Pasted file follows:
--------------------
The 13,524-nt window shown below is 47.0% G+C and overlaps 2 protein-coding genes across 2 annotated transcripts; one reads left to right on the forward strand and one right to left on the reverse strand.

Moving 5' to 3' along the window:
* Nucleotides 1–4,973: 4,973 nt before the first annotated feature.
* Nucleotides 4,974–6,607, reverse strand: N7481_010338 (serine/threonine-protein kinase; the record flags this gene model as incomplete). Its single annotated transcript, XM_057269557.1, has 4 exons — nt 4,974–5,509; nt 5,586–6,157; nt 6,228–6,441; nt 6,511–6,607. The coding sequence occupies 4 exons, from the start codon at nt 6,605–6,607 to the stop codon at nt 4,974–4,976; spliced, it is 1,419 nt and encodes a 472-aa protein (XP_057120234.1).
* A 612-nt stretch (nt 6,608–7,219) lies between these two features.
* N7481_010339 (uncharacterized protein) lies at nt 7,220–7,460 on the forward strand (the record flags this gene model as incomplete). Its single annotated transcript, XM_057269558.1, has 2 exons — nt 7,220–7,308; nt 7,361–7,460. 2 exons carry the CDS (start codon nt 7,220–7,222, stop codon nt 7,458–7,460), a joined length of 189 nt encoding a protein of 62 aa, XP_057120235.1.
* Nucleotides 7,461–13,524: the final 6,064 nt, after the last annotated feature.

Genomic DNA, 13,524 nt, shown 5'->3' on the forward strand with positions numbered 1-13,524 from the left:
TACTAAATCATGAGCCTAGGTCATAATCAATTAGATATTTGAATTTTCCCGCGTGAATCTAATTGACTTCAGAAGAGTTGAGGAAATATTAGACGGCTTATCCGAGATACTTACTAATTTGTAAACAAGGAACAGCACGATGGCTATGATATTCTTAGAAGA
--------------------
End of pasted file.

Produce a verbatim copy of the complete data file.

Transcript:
The 13,524-nt window shown below is 47.0% G+C and overlaps 2 protein-coding genes across 2 annotated transcripts; one reads left to right on the forward strand and one right to left on the reverse strand.

Moving 5' to 3' along the window:
* Nucleotides 1–4,973: 4,973 nt before the first annotated feature.
* Nucleotides 4,974–6,607, reverse strand: N7481_010338 (serine/threonine-protein kinase; the record flags this gene model as incomplete). Its single annotated transcript, XM_057269557.1, has 4 exons — nt 4,974–5,509; nt 5,586–6,157; nt 6,228–6,441; nt 6,511–6,607. The coding sequence occupies 4 exons, from the start codon at nt 6,605–6,607 to the stop codon at nt 4,974–4,976; spliced, it is 1,419 nt and encodes a 472-aa protein (XP_057120234.1).
* A 612-nt stretch (nt 6,608–7,219) lies between these two features.
* N7481_010339 (uncharacterized protein) lies at nt 7,220–7,460 on the forward strand (the record flags this gene model as incomplete). Its single annotated transcript, XM_057269558.1, has 2 exons — nt 7,220–7,308; nt 7,361–7,460. 2 exons carry the CDS (start codon nt 7,220–7,222, stop codon nt 7,458–7,460), a joined length of 189 nt encoding a protein of 62 aa, XP_057120235.1.
* Nucleotides 7,461–13,524: the final 6,064 nt, after the last annotated feature.

Genomic DNA, 13,524 nt, shown 5'->3' on the forward strand with positions numbered 1-13,524 from the left:
TACTAAATCATGAGCCTAGGTCATAATCAATTAGATATTTGAATTTTCCCGCGTGAATCTAATTGACTTCAGAAGAGTTGAGGAAATATTAGACGGCTTATCCGAGATACTTACTAATTTGTAAACAAGGAACAGCACGATGGCTATGATATTCTTAGAAGA